And, quickly, back to the theory of Shakespeare and androgynous art in Ulysses. Woolf was working on A Room of One's Own in the few years after Hogarth Press published Ulysses, and she, too, comes back to the theory of the androgynous mind (though she cites Coleridge as her source). But she, too, uses the language of procreation: she says only when we have this fusion is the mind entirely "fertilised." So, too, does she use the example of Shakespeare, or rather, she invents the life of Shakespeare's sister, to examine the situation of the male/female artist. Quick detour, as promised.

As I'm reading this, though, I've just now (literally, the thought struck me and I sat down to write about it - it was a flash!) related these ideas to my own (of course inferior) writing. In my writing, I usually write from the perspective of a man, particularly in the last few years - it's somehow just become more comfortable for me. And before this, by the time I had started college, whenever I deviated and wrote from a woman's perspective, it was always with a strong undercurrent of same sex desire, partly between characters within the story, and partly between myself and the character. And this is a phenomenon just of my writing. In reality, I identify certainly as a woman; and though I've of course had desires for a few women (including H.K. of the "infamous characters" whom my imagination took over), and have acted on a few of them in my wilder years (mostly pre-surgery; but all pre-Rasheed), I've never been in a serious relationship with a woman, and so identify as mostly straight. So this is not a personal thing; this is a writing thing. However: the relationships I have with these "personas" I latch onto in my imagination and begin to mould into my own "characters" begin to feel quasi-sexual; I have no sexual desire for the person herself or himself, in some cases being actually quite averse to the possibility, but I strangely begin to desire the character I've created. This desire, then, draws me closer to my character, fuels my further conception, and thus my further creation of that character in a near-Oedipal (though from the parental side) birth of walking, talking fictional persons. And I look at the Staging Memory project, and I see that I've written that relationship with character there. Eilert has himself created the image of Hedda he thinks he desires, and the more he imposes on her, the more he wants to come near to her. It is only when she completely undermines his idea of her that he may withdraw, so to speak. So he, too, is an artist - and I had underestimated him...I thought only Hedda was the artist because she was the actress.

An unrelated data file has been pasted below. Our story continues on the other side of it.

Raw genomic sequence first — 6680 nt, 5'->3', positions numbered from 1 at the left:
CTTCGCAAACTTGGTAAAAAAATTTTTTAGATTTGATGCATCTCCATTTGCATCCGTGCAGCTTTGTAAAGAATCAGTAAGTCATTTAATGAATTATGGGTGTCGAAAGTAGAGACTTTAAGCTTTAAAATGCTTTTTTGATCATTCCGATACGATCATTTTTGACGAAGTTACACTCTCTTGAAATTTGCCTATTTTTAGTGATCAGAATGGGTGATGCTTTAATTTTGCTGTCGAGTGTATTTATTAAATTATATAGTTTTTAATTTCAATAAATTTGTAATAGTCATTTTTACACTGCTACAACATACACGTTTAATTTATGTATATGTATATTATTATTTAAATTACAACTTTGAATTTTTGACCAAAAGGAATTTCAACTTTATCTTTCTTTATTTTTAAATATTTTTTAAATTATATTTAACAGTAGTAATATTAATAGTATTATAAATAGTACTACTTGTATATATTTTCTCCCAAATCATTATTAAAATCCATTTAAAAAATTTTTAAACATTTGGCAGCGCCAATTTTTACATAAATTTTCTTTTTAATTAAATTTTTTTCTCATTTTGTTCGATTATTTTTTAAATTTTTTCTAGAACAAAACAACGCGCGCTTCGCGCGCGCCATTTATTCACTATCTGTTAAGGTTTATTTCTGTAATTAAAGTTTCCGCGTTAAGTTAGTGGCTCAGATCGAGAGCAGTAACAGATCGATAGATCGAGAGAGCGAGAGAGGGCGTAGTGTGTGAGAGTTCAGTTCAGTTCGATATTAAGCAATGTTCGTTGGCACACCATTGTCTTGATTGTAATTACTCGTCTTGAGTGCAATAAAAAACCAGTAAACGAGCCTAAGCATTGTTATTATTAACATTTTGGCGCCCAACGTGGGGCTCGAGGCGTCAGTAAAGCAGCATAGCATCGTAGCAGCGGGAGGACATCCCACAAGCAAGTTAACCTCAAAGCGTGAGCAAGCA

But back to Weir's essay. I mean just me. Reading. Bonus points to anyone who made it all the way through this entry, because it was completely me just flexing the muscles before I start the scholarly writing - my apologies.

2 Comments:

At 10:33 PM, Anonymous Holly said...

I read every word and admit to be exhausted by the effort of trying to keep up. :-) Never speak negatively of your own writing. Write it, believe it, own it.

Oh, and just so you know, Holly did NOT go lightly. (har har) Everyone thinks people named Holly are flightly little light weights. SO not true.

 
At 3:49 AM, Blogger Tessa said...

Holly - Oh, I know. I read that book pathologically: whenever anything bad happens to me, I read it and find solace in Miss Golightly. Last time I read it was when Rasheed moved to London, and it's for sure coming with me to Brighton in case I need it. :) [And EVERY Holly I've known...okay, so there are only two of you...has been amazing!]